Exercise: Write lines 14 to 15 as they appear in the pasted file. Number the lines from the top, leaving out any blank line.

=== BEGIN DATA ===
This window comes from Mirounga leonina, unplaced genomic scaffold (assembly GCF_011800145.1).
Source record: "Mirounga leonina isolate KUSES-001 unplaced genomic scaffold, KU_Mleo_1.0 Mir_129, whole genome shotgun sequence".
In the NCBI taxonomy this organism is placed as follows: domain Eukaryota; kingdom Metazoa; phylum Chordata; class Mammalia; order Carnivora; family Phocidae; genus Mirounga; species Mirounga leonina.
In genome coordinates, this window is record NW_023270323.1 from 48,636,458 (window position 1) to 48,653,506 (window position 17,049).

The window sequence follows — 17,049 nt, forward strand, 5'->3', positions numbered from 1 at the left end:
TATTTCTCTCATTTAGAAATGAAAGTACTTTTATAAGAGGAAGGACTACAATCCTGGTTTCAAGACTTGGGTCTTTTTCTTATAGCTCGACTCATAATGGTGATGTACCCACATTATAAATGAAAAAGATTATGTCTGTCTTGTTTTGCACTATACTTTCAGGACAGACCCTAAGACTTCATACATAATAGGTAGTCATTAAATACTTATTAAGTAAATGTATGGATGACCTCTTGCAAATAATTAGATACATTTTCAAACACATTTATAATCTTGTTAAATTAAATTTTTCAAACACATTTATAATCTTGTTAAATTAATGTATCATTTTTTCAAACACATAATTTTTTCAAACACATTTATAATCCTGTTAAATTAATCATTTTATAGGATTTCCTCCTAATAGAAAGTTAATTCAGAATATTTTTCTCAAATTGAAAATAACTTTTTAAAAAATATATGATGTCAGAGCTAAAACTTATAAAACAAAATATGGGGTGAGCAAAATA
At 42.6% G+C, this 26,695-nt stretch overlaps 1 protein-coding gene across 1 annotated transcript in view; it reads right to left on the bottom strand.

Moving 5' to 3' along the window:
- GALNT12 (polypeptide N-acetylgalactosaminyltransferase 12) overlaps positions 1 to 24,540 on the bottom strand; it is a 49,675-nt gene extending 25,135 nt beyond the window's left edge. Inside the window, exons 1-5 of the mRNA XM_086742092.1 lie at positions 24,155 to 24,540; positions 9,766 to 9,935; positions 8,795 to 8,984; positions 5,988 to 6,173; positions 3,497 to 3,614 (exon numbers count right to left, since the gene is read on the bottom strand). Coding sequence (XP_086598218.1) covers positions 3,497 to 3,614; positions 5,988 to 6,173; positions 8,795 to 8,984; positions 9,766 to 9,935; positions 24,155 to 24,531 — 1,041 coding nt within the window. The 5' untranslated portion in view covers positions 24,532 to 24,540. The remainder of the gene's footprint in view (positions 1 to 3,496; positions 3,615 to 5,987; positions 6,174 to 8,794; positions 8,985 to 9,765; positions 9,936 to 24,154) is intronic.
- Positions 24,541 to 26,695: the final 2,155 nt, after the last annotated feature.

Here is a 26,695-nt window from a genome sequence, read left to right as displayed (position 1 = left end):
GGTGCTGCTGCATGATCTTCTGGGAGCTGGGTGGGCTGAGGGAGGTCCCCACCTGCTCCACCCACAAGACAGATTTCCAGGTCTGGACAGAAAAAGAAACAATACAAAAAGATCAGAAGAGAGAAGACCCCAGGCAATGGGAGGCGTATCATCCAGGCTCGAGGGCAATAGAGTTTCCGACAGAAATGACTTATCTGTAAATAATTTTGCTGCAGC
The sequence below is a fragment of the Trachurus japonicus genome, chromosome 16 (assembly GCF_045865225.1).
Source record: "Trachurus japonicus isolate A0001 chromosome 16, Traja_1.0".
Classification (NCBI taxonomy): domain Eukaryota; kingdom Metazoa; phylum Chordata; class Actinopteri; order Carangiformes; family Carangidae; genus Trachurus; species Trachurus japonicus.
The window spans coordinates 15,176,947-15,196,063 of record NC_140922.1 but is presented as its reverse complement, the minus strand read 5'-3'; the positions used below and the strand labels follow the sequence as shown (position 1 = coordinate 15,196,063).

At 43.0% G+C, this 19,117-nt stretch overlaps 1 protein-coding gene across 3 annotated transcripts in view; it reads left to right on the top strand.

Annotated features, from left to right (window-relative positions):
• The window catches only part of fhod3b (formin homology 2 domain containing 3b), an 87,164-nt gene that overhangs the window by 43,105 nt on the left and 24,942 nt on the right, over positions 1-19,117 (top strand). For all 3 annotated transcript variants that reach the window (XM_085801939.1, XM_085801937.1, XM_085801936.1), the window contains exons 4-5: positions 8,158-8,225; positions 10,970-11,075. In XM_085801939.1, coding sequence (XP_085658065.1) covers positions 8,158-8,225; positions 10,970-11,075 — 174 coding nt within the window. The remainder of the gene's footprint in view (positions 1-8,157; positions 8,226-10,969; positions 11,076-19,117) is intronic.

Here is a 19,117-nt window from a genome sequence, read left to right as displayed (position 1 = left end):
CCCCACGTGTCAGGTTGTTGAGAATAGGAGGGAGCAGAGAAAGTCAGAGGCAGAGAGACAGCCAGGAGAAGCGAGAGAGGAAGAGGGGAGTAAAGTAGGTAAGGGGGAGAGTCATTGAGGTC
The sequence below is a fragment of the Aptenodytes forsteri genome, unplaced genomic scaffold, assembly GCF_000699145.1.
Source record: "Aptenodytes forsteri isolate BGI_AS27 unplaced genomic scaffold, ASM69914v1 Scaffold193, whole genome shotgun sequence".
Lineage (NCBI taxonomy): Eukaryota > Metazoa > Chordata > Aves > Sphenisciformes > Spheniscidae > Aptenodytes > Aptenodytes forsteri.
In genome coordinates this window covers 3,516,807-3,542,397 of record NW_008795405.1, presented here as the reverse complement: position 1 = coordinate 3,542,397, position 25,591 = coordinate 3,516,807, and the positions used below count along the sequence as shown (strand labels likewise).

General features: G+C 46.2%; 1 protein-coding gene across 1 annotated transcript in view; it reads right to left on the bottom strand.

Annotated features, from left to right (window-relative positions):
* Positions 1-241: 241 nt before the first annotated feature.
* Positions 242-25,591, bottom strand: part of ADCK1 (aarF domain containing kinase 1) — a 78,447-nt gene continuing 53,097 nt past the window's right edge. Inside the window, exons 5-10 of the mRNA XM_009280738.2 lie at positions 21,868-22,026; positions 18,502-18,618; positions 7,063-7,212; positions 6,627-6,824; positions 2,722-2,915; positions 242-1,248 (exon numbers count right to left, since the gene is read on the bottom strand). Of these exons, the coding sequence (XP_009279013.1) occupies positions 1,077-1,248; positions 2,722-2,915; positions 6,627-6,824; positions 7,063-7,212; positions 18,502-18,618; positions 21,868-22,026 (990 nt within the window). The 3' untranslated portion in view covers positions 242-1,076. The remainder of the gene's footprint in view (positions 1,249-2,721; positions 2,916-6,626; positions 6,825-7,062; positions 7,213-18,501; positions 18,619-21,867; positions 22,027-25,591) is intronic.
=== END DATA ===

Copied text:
Source record: "Trachurus japonicus isolate A0001 chromosome 16, Traja_1.0".
Classification (NCBI taxonomy): domain Eukaryota; kingdom Metazoa; phylum Chordata; class Actinopteri; order Carangiformes; family Carangidae; genus Trachurus; species Trachurus japonicus.